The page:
From my years of working or volunteering for shelters and rescues groups, I have often heard of dogs who get adopted and are brought back within a day or two because they “did not work out.”  Complains of housetraining problems and anxiety are usually the reasons.  Over the past 18 months, I have welcomed at least 20 dogs into my home, either as foster dogs or to “dogsit” while their families are away. Every dog consistently had the same issues – housetraining and anxiety. And they also had something else in common; it took about 36 hours for them to adjust to their new surroundings.

My friend’s sweet Golden Retriever is staying with me this week. When she arrived on Friday evening, she paced and drank a lot of water. I walked her several times but she refused to potty.  Instead, she decided that my living room rug was a better alternative, despite being outside for over an hour. That night, she would not sleep. She paced and whined. Neither of us slept.  It was not fun, but I have been through this before with most of the other dogs who have graced my home with their presence. Frustrating? Indeed!

The next day, I walked her every hour to each spot in the neighborhood where the other dogs had gone and she still refused to go potty. What was she doing with it?!! So I confined her to my kitchen where she could do no damage.I knew she was a good girl and I felt badly for her. The pacing was gradually diminishing and she showed signs of relaxing. She loved the Kong with peanut butter and found a few toys to distract her.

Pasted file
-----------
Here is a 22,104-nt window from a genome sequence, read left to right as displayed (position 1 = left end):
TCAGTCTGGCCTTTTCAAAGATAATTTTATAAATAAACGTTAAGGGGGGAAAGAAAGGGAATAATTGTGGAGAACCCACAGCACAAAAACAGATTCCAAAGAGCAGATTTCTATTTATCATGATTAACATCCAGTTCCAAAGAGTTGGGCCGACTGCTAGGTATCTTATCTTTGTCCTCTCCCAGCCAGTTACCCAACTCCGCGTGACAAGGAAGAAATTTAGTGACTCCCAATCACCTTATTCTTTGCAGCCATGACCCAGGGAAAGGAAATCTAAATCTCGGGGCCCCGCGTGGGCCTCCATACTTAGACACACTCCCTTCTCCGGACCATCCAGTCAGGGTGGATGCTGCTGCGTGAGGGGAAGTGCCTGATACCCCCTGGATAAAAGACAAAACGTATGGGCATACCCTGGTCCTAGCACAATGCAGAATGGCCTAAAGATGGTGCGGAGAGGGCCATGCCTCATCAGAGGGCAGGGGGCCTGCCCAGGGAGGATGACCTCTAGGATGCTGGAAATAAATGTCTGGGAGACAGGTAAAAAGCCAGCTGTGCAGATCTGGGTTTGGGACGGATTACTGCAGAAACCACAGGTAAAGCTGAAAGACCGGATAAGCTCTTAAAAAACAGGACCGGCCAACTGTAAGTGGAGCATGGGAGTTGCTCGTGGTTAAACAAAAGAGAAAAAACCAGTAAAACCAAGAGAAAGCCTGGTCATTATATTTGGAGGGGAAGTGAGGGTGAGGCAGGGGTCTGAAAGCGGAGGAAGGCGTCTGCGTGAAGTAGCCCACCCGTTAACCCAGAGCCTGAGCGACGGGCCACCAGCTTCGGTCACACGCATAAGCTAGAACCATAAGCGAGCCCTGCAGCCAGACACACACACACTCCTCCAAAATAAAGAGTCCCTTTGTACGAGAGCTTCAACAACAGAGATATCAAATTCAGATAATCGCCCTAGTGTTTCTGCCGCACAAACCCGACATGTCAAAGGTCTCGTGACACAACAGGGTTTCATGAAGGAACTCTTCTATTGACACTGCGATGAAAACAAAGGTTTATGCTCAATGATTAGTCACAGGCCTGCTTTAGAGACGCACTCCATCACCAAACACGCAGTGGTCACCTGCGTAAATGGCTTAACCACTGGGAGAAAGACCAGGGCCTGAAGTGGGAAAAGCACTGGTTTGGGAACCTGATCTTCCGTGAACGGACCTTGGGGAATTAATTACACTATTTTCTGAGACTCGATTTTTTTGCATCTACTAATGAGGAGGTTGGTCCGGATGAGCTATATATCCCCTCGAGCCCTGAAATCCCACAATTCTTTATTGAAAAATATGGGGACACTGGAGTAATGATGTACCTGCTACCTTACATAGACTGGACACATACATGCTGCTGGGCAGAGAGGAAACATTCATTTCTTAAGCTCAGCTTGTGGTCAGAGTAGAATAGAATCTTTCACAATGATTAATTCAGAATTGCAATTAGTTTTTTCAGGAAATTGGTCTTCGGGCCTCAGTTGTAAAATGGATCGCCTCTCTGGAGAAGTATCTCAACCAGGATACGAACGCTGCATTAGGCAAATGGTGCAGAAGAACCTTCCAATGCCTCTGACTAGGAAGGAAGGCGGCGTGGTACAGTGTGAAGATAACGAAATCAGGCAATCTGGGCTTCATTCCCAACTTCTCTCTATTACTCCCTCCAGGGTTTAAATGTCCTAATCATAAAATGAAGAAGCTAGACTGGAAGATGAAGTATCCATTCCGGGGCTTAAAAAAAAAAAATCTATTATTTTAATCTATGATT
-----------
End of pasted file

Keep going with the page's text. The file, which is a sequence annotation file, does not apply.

Discouraged about the dog’s refusal to go potty and worried about her health, I tried a different tactic. I thought that maybe she preferred to go in the yard. I live in a townhouse and cannot fence the yard. Instead, I put the dog on a very long leash and stayed there with her. She stood and sniffed the wind and took in the sights. More frustration! But then she started to pace back and forth, and I could tell that she was preparing to do her business.  That did it! This nice dog was accustomed to a different routine of going potty in a yard, not on a walk.

It took about a day and a half – 36 hours – for me to figure out this dog’s needs, and for the dog to relax in her new surroundings. After that, all was great.

If only new adopters could be patient and wait it out. Dogs don’t automatically know what to do when they arrive in a new place. We are strangers to them and they can be scared. Trust takes time to develop, as well as getting used to a new environment. If you are considering adopting a dog, please give them time. They could turn out to be the loves of your life if given only a few more hours.

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